5 Key Steps to Start a Speech Therapy Private Practice
I don’t pretend to know everything about the field of speech-language pathology, or every minute element of running a private speech and language therapy practice and always believe I am learning and can learn important lessons from anyone I come into contact with. That said, I have learned some important lessons in my years as a private clinician and I wanted to impart 5 of these core lessons to you. Whether you’re striking out on your own, have recently opened your doors, or have been in practice for many, these tips can be enormously useful to you and should help improve the quality of your speech therapy private practice, your marketing and the overall experience of your clients.
Secure the Ideal Space for Your Practice
I cannot underscore enough how important it is to find and develop a space that is right for your practice. I know this from a misstep of my own. I found a space in one part of New York City that, location-wise, was great. It was near multiple public transit options – very important in NYC! – and within easy striking distance of several highly populated neighborhoods. So while the location was great, the space itself wasn’t.
At the time, and as a cost-saving measure, I shared the space with a very nice social worker in part-time private practice. Since my practice is almost entirely focused on children, my ideal space would accommodate a little rough-and-tumble. After all, our work isn’t as sedentary as adult psychotherapy can be. The space contained a number of items that were quite fragile and seemingly valuable, and this being NYC, there wasn’t a ton of room to move around in. About a year into my time in the space, I had a particularly active (to say least) 3 year-old client. The circular unsecured glass table top was not ideal (also, to say the least). That’s when I resolved to find and invest in a more suitable space.
Fast forward and I really feel, after a four-month search, that I’ve found the longer term home of my practice. The space is large enough to accommodate two separate therapy tables, one for older kids, one for younger kids, as well as floor space for more active therapy strategies. It has ample storage space which is important since I continue to pile up stuff and a dedicated waiting area. I decided to take on a little extra risk by leasing a space with an extra therapy room too. While this comes with extra cost, given demand in Brooklyn Heights, my location, I’ve been able to find sub-lessees quite easily. This would also give me flexibility to have sub-contractors take on a case or two.
Finally, regarding securing your ideal space, make sure to try and negotiate a lower monthly rent. You can offer to sign a slightly longer lease in return for lower monthly rent. Or just ask – you’d be surprised what you can get if you just ask. Also, most commercial spaces are “build to suit” spaces so as long as any change would be standard, landlords tend to pay for modest renovations to suit the tenant. For example, the waiting area in my office was too large so I had the landlord erect a partition to create a smaller, more suitable waiting area and a separate work space (where I am currently writing this post from) and a storage area. Either way, don’t be shy. This is a crucial decision and you should feel right about it.
Cultivate Referral Sources
A few years ago, when I first started my private practice, I sent out a large postcard mailer to a number of local pediatric medical practices. It was all about introducing myself, my services and value proposition. Of course, not everyone I mailed postcards to became a referral source, in fact only a couple out of fifty or so solicitations did. But, one of them, a small to medium-sized pediatrics office continues to refer me patients even though I’ve moved my practice across the East River to downtown Brooklyn. In other words, if a referral source likes you, is hearing good things about the work you’ve been doing with their clients/patients, you will likely be that source’s go-to SLP.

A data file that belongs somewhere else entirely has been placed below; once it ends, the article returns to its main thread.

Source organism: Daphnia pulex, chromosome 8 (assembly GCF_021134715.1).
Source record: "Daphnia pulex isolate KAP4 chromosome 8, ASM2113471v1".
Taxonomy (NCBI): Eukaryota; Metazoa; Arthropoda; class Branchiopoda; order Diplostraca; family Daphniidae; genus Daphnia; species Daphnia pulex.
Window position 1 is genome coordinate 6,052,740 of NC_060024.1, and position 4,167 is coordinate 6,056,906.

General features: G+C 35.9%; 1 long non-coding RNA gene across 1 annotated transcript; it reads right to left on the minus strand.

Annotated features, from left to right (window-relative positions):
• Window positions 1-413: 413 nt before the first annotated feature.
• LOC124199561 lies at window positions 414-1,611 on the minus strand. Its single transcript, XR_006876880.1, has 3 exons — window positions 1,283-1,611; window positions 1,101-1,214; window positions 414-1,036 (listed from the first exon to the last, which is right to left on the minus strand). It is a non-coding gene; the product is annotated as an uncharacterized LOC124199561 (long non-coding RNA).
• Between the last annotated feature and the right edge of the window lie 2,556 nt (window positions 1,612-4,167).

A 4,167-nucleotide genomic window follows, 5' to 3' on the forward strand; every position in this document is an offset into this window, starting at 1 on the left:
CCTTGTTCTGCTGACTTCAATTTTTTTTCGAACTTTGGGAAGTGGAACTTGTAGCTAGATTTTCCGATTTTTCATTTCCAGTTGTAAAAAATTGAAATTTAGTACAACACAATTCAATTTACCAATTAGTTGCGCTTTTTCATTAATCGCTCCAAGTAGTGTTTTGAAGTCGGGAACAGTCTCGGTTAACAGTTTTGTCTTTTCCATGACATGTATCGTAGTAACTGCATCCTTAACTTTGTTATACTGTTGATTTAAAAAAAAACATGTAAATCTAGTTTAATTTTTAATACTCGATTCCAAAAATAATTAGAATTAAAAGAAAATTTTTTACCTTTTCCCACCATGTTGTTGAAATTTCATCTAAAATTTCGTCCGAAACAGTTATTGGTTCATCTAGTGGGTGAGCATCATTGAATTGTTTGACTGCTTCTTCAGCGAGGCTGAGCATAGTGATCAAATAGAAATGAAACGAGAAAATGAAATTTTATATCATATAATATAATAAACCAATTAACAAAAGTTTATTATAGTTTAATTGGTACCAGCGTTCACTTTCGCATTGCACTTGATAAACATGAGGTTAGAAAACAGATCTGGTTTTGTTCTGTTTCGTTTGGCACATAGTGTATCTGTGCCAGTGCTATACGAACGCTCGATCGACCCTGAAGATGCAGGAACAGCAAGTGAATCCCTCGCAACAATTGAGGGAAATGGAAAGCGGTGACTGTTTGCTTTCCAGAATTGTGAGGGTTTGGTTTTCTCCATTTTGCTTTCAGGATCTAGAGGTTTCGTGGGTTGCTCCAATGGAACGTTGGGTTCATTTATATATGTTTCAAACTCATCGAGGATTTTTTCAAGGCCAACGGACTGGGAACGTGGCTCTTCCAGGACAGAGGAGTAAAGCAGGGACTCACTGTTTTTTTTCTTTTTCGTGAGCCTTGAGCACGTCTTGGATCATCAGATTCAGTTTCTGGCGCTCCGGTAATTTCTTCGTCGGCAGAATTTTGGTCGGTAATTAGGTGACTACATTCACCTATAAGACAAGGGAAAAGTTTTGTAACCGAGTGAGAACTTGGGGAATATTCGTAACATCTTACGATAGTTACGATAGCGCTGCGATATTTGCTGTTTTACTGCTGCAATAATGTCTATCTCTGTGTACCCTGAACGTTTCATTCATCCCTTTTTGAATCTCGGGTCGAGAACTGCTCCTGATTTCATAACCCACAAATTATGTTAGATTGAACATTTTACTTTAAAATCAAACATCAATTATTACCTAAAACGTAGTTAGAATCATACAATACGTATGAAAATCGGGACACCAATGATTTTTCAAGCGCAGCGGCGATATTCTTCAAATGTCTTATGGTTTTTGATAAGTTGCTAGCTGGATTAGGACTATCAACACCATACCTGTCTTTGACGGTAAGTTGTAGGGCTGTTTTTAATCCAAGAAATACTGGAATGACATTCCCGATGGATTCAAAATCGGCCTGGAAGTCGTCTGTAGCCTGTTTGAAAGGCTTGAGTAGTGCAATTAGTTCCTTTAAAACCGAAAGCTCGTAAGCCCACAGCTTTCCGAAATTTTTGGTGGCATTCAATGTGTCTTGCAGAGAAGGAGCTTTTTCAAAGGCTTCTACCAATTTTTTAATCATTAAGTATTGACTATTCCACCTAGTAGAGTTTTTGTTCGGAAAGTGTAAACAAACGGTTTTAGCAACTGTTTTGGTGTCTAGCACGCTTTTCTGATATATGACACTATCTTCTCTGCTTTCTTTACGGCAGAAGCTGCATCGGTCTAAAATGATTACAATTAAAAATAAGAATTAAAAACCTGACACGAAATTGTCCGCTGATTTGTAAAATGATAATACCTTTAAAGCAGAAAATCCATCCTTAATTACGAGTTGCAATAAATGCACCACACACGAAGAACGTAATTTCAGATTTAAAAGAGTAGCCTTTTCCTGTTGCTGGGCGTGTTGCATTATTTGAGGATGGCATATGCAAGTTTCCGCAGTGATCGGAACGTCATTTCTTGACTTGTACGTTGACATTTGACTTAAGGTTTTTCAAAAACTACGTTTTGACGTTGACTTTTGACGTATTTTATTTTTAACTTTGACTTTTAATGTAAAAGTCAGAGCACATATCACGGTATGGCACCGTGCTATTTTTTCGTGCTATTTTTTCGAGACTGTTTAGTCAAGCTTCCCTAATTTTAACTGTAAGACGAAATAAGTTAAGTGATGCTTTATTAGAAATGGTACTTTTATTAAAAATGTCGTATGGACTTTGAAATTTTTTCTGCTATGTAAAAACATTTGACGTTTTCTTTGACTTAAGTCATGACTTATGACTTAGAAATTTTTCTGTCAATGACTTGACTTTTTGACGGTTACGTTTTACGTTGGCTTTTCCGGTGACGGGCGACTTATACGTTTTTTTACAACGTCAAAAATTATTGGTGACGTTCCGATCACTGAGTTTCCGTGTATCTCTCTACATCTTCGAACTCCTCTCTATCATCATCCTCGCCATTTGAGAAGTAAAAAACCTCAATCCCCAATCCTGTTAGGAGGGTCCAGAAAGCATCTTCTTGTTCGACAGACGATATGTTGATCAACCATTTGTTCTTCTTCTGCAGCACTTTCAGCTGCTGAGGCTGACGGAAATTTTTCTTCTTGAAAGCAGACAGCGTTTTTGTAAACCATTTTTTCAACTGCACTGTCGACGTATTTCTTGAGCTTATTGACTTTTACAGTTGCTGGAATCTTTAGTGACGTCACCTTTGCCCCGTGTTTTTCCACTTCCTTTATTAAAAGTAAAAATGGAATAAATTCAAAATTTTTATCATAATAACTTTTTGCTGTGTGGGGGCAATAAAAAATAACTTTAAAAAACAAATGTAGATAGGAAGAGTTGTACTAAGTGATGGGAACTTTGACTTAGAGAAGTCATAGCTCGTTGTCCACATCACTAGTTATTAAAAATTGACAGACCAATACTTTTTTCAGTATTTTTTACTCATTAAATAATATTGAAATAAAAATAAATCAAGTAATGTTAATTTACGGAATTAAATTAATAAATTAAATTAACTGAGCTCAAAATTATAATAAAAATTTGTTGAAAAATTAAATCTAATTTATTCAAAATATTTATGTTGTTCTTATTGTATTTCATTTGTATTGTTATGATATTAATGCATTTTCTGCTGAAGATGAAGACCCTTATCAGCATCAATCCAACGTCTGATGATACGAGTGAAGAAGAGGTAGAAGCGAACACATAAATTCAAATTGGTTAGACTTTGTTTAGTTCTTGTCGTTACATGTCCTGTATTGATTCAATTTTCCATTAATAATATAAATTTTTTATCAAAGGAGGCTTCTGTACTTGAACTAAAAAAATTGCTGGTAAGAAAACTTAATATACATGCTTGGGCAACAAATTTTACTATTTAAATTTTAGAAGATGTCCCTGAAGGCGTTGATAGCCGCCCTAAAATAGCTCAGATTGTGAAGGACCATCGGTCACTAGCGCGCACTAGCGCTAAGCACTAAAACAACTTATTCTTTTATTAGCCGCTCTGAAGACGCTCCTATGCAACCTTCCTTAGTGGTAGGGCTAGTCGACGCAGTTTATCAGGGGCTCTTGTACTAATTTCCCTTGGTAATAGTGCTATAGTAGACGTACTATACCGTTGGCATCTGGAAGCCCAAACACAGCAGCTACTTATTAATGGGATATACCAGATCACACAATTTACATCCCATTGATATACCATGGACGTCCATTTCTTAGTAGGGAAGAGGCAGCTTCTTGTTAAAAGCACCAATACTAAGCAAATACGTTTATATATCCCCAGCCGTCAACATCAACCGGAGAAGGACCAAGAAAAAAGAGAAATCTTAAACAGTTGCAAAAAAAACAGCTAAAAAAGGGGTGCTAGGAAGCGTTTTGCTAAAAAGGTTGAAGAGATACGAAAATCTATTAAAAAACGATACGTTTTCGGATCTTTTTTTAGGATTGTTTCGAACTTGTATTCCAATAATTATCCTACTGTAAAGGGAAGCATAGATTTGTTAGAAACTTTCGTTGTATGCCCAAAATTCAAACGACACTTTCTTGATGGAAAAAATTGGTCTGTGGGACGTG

Along with this in many ways, is understanding your practice and what its specialty really is.
- Are you a pediatrics practice focusing on speech sound disorders and language all age groups, as mine is?
- Are you focused on adult language?
- Or, a more niche practice, like voice disorders or corporate communications?
I would suggest not trying to bite off more than you can chew, as they say, since each of these practice descriptions would suggest a different set of referral sources. For example, for my practice, those referral sources would be pediatricians, local private school teachers and administrators (both preschool and school-age), local public school SLPs where kids may not be eligible for services but still in need of them, and of course the parents themselves – word-of-mouth is always king! For an adult-focused clinic, I might focus more on various insurance panels, relationships with rehabilitation doctors, social workers and their facilities.
Prioritize a key referral source; take extra care to make sure they are happy and kept in the loop with the cases they refer to you.
Be Selective with your Online Marketing
Honestly, the best and most cost-effective means of building your practice’s online presence today is using Speech Buddies Connect. Speech Buddies Connect is a fast-growing network of SLPs who have created professional profiles that parents can easily search to find the best local SLPs. And if you are located anywhere in the New York City area (Brooklyn, Queens, Bronx, New Jersey), we have an expanded platform that includes free online scheduling, marketing and billing services. (In NYC, contact us directly to learn more). It only takes a few minutes to create your own profile and once you do, you instantly have your very own free online marketing resource. We are constantly working to maximize the online reach of Speech Buddies Connect, and have devoted significant resources toward this effort. The idea here is to take some of the guesswork out of an SLP’s online professional life, and to simply refer as many clients as possible, straight to you. The only onus on you is to make sure you create the best possible profile that you can; the better the profile the more likely you are to get lots of new referrals.